Endowments and foundations embrace ESG investing


Sponsored by Mercer and Mark Longbottom


But not-for-profit investors face a range of additional considerations

For trustees of endowments and foundations, constructing a portfolio that delivers on objectives while enduring the ups and downs of financial markets is a task requiring a clear focus on long-term investment horizons. Increasingly, trustees are turning to the opportunities presented by sustainable investment strategies, aligning the ethos of long-term investing with the wills and ambitions of the endowment or foundation.

Today more than ever, not-for-profit investors are looking to ESG strategies to fulfil their investment needs while addressing issues such as diversity, equity and inclusion (DEI), climate risk, healthcare and social development.

Expanding outcomes

As of 2022, Mercer works with more than 250 not-for-profit clients, helping them construct portfolios, policies and practices. This means we deeply understand the day-to-day considerations trustees face. It is this understanding that guides our beliefs on why sustainable investing goes hand-in-hand with the objectives of endowments and foundations.

ESG, is a type of investing that considers the potential risks from factors like climate change and seeks to address them. For endowments and foundations, this also lends the opportunity to engage in positive change beyond the organisation’s stated objectives.

Not-for-profit investors are embracing ESG. Globally, 83% of not-for-profit organisations are incorporating ESG into their investment decisions, or plan to do so over the coming year. The finding, from Mercer’s 2022 not-for-profit survey, outlines how broadly the investment approach has already been adopted. Primarily, this is driven by the wish to align investments with a mission or value and to reflect stakeholder views and preferences. Other factors include the belief it is a part of an organisation’s fiduciary duty to invest along ESG lines, while some not-for-profit investors opt for an ESG strategy to reduce reputational risk.

Leighton Evans, chief executive, Rātā Foundation noted in the survey: ‘At Rātā Foundation, our purpose is to strive for an equitable and sustainable society, and we do that in collaboration, to make a meaningful and positive difference.’

‘Aligning our investment objectives to our values and purpose is crucial, and we are proud to be integrating ESG factors into all our investment decisions,’ he added.

Doing the right thing

Many view ESG investing predominantly as a vehicle through which they may ‘do the right thing’, but scepticism remains concerning its potential impact on investment returns. To meet their ESG investment objectives, 39 per cent of respondents to Mercer’s survey said they will make compromises, and of that group, 57 per cent believe they will have to compromise on absolute return.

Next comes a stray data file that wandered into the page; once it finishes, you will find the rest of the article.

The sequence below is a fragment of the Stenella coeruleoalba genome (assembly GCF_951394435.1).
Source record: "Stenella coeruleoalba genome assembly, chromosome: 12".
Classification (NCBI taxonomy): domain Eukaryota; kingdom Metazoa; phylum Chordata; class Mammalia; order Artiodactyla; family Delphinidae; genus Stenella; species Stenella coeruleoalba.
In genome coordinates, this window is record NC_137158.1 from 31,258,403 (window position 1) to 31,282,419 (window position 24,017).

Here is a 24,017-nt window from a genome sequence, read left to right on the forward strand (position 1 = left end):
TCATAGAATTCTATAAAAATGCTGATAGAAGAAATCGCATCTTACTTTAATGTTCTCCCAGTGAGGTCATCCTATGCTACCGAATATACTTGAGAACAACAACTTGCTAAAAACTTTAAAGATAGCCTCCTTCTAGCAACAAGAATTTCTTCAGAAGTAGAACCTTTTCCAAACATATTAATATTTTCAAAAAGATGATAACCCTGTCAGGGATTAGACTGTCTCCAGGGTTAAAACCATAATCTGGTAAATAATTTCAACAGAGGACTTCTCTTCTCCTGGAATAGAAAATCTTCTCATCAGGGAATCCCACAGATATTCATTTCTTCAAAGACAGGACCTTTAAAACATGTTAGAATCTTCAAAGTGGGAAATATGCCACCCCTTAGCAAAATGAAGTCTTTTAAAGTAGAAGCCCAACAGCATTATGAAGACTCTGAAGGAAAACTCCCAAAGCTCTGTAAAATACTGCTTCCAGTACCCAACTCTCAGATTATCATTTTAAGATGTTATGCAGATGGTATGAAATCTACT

But that stance does not truly reflect the opportunities sustainable investing can offer to endowments and foundations. Drivers of sustainable growth are emerging in the wake of the broad shift toward sustainability through net-zero commitments.

Looking again to Mercer’s research, 65 per cent of respondents are gaining exposure, or are planning to, over the next 12 months, through ESG investments that overlay broad market exposure. This is followed by low-carbon (54 per cent), fossil-fuel-free (53 per cent) and climate-change-related (52 per cent) investments.

But it is Mercer’s view that climate change is a global risk that demands a total portfolio response.

Some assets will not survive the transition to a low-carbon economy and are unlikely to reward investors over the long term. The climate transition will not happen in a straight line, requiring trustees to embed flexibility into strategic climate transition plans, all while maintaining long-term investment horizons.

Opportunity for change

Beyond ESG, Mercer’s endowment and foundation clients are already invoking meaningful change through targeted investment strategies.

Impact investing approaches seek to generate returns, comparable with broad markets, while also making a positive non-financial contribution to society.  By setting an explicit intention on what the organisation wishes to achieve alongside its investment, a measurable social or environmental outcome can potentially be delivered on top of a financial return.

For example, a healthcare-related foundation may seek to improve access to essential health services within marginalised communities, alongside a return on investment in line with the needs of the organisation. Similarly, DEI has become an increasingly important topic for society and markets, and the theme is beginning to manifest in clear targets for endowments and foundations. Both the ethical aspects of DEI, as well as the growing evidence of improved performance, are driving this change.

Meanwhile, acknowledgement of the value of stewardship and engagement is evident among not-for-profit investors. Mercer works with its clients to exercise active ownership, voting on resolutions with underlying companies to steer them towards a more sustainable future.

For endowments and foundations, it is imperative to establish clear processes, policies and frameworks to integrate ESG considerations into their investments. This can be through manager selection, investing in thematic strategies, negative screens, impact strategies or net zero, but all approaches require expertise and clear objectives – aspects we believe Mercer is uniquely placed to provide.

Mark Longbottom is Responsible Investment Specialist at Mercer New Zealand.

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